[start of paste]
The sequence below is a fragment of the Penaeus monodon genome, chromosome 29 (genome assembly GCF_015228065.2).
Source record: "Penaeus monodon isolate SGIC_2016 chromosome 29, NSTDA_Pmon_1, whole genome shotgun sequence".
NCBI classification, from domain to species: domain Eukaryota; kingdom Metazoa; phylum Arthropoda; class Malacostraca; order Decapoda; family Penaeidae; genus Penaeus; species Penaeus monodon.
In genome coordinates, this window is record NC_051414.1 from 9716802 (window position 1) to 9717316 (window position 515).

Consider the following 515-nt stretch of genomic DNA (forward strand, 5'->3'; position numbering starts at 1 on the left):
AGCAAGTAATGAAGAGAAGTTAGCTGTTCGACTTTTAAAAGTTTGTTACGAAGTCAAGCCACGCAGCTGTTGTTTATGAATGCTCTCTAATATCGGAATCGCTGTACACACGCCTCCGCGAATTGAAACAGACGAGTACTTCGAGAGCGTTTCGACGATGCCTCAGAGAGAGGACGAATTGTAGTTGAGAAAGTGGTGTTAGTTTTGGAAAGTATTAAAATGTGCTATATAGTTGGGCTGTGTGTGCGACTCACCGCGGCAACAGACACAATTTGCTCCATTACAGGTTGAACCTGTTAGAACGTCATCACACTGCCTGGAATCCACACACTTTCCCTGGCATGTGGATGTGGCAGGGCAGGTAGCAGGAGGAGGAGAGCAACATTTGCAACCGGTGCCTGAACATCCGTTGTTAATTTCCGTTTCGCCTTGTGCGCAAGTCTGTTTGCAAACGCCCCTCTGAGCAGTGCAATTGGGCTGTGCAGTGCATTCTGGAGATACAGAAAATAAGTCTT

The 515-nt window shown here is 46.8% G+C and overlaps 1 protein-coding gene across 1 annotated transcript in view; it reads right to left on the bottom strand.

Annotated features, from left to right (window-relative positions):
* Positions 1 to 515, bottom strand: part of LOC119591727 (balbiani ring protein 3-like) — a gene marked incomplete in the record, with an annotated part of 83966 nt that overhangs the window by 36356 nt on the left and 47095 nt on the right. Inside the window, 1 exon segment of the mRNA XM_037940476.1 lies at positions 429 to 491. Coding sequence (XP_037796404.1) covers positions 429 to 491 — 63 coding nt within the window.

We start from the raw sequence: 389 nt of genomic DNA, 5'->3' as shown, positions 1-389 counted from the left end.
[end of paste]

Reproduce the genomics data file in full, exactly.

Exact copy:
The sequence below is a fragment of the Penaeus monodon genome, chromosome 29 (genome assembly GCF_015228065.2).
Source record: "Penaeus monodon isolate SGIC_2016 chromosome 29, NSTDA_Pmon_1, whole genome shotgun sequence".
NCBI classification, from domain to species: domain Eukaryota; kingdom Metazoa; phylum Arthropoda; class Malacostraca; order Decapoda; family Penaeidae; genus Penaeus; species Penaeus monodon.
In genome coordinates, this window is record NC_051414.1 from 9716802 (window position 1) to 9717316 (window position 515).

Consider the following 515-nt stretch of genomic DNA (forward strand, 5'->3'; position numbering starts at 1 on the left):
AGCAAGTAATGAAGAGAAGTTAGCTGTTCGACTTTTAAAAGTTTGTTACGAAGTCAAGCCACGCAGCTGTTGTTTATGAATGCTCTCTAATATCGGAATCGCTGTACACACGCCTCCGCGAATTGAAACAGACGAGTACTTCGAGAGCGTTTCGACGATGCCTCAGAGAGAGGACGAATTGTAGTTGAGAAAGTGGTGTTAGTTTTGGAAAGTATTAAAATGTGCTATATAGTTGGGCTGTGTGTGCGACTCACCGCGGCAACAGACACAATTTGCTCCATTACAGGTTGAACCTGTTAGAACGTCATCACACTGCCTGGAATCCACACACTTTCCCTGGCATGTGGATGTGGCAGGGCAGGTAGCAGGAGGAGGAGAGCAACATTTGCAACCGGTGCCTGAACATCCGTTGTTAATTTCCGTTTCGCCTTGTGCGCAAGTCTGTTTGCAAACGCCCCTCTGAGCAGTGCAATTGGGCTGTGCAGTGCATTCTGGAGATACAGAAAATAAGTCTT

The 515-nt window shown here is 46.8% G+C and overlaps 1 protein-coding gene across 1 annotated transcript in view; it reads right to left on the bottom strand.

Annotated features, from left to right (window-relative positions):
* Positions 1 to 515, bottom strand: part of LOC119591727 (balbiani ring protein 3-like) — a gene marked incomplete in the record, with an annotated part of 83966 nt that overhangs the window by 36356 nt on the left and 47095 nt on the right. Inside the window, 1 exon segment of the mRNA XM_037940476.1 lies at positions 429 to 491. Coding sequence (XP_037796404.1) covers positions 429 to 491 — 63 coding nt within the window.

We start from the raw sequence: 389 nt of genomic DNA, 5'->3' as shown, positions 1-389 counted from the left end.